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Amgen boosts pipeline with spending spree

Published on 07/06/07 at 11:15am

Amgen has spent $720 million acquiring two US biotech companies in deals that add potential treatments for diabetes and kidney disease to its pipeline.

The two transactions were announced over just three days, and once complete, will see Ilypsa, a fellow Californian company, and Massachusetts-based Alantos become subsidiaries of Amgen.

With a price tag of $300 million, Alantos is the junior of the two deals, but it brings to Amgen ALS 2-0426, a dipeptidyl peptidase-4 (DPP-4) inhibitor.

Studies suggest ALS 2-0426 is potent, highly selective and can be administered once per day, and in May, it entered phase IIa trials in collaboration with Servier, Alantos' development partner. Servier also holds commercialisation rights to the compound outside the US.

The DPP-4 drug class presents the next generation of diabetes drugs and it is expected to be a lucrative one for pharma, with the potential to be as effective as existing treatments at lowering blood sugar levels, but with fewer side-effects, such as weight gain.

Merck Sharp & Dohme's Januvia (sitagliptin) became the first in the class on the market when it was launched in Europe earlier this year and it is predicted to reach peak year sales of $1.5 billion.

MSD is one of a number of companies developing DPP-4 drugs. Hot on Januvia's heels is Novartis' Galvus (vildagliptin), which is currently being assessed by regulators in the US and Europe, and AstraZeneca/Bristol-Myers-Squibb's saxagliptin and Takeda's SYR-322 (alogliptin), which are both in phase III trials. Meanwhile, GlaxoSmithKline was forced to cancel development of its own DPP-4 inhibitor Redona (denagliptin), also in phase III, late last year because of toxicity problems.

Amgen doesn't yet have a presence in the diabetes market but it does have two phase I candidates for type II diabetes in its own pipeline  AMG 221 and AMG 837.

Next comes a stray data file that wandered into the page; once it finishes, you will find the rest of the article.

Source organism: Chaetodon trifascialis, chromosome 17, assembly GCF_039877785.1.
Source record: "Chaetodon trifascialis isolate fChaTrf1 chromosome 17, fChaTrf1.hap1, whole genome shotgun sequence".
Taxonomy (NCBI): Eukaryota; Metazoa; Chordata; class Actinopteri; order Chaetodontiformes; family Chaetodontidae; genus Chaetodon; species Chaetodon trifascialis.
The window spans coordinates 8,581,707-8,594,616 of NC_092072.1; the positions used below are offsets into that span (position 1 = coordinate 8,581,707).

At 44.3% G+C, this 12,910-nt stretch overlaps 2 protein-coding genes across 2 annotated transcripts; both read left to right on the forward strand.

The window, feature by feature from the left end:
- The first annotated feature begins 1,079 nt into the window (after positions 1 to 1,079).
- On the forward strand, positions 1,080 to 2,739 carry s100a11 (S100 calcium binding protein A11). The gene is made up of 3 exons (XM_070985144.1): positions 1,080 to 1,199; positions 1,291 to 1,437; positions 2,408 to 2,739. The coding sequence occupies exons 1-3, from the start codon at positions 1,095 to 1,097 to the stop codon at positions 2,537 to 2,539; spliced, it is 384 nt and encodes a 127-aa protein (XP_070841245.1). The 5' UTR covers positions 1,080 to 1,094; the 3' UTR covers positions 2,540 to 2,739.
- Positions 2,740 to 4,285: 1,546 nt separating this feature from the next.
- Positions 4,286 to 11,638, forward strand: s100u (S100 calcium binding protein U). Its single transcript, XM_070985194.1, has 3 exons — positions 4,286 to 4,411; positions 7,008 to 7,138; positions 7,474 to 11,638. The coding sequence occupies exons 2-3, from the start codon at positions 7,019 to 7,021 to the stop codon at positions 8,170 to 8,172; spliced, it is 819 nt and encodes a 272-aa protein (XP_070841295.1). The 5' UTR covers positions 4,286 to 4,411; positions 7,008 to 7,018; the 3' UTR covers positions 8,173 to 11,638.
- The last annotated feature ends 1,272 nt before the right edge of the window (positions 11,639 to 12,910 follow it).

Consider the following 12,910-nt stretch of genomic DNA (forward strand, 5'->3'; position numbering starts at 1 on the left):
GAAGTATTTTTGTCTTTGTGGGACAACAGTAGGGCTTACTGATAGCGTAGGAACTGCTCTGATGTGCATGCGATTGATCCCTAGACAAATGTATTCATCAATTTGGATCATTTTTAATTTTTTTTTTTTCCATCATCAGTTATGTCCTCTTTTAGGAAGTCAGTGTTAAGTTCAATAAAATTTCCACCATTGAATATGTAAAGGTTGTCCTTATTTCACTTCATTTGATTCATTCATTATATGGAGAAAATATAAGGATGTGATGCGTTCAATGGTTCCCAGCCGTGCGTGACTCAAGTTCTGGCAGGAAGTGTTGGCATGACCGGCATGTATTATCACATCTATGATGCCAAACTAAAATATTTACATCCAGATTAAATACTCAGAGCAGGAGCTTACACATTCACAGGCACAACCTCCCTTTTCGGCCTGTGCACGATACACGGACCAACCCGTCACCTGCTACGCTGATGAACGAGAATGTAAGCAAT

The deal with Alantos also brings access to its Matrix Metalloproteinases Platform, which Amgen hopes will yield a novel, disease-modifying treatment for osteoarthritis.

Meanwhile, the $420 million acquisition of Ilypsa brings to Amgen's pipeline the late-stage candidate ILY101. The novel phosphate binder treats hyperphospatemia, an electrolyte disturbance in which there is an abnormally elevated level of inorganic phosphate in the blood.

The condition is often caused by renal failure and almost all patients experience it at some point during the course of their disease.

Executive VP of global commercial operations George Morrow said: "Amgen is dedicated to developing medicines that improve the lives of patients around the world.

"Ilypsa and ILY101 are a strategic fit for Amgen's nephrology portfolio and further demonstrate our commitment to explore, develop and commercialise promising therapies that help in the fight against kidney disease and its complications."

The Ilypsa and Alantos acquisitions are expected to be completed in the third quarter of 2007.

 

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